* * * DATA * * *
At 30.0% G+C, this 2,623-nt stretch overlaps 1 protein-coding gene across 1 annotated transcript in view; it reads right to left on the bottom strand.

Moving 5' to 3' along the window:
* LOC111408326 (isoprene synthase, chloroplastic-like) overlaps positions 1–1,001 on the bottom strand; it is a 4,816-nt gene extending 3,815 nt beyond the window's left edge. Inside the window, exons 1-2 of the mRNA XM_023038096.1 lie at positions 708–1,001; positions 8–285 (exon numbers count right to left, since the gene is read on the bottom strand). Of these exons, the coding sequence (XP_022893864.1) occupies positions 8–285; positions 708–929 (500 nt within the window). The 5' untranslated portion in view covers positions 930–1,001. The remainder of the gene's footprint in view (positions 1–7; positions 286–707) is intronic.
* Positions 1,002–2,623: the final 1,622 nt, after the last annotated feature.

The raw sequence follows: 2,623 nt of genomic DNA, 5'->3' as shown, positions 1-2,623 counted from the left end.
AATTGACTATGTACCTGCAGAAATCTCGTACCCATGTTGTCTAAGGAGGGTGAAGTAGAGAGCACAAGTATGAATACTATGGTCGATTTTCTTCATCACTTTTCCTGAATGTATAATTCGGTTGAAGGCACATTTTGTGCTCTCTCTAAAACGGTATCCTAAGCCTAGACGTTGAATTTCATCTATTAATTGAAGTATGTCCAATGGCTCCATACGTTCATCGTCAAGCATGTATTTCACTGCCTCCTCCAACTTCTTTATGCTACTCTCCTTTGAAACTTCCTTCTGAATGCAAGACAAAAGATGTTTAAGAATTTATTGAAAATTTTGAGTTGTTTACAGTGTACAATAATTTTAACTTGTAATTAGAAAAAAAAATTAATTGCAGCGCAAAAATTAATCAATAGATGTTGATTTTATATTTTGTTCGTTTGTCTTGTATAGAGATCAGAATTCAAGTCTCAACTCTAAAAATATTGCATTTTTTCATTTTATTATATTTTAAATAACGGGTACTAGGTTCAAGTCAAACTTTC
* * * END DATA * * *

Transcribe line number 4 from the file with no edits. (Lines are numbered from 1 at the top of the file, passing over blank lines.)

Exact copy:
* Positions 1,002–2,623: the final 1,622 nt, after the last annotated feature.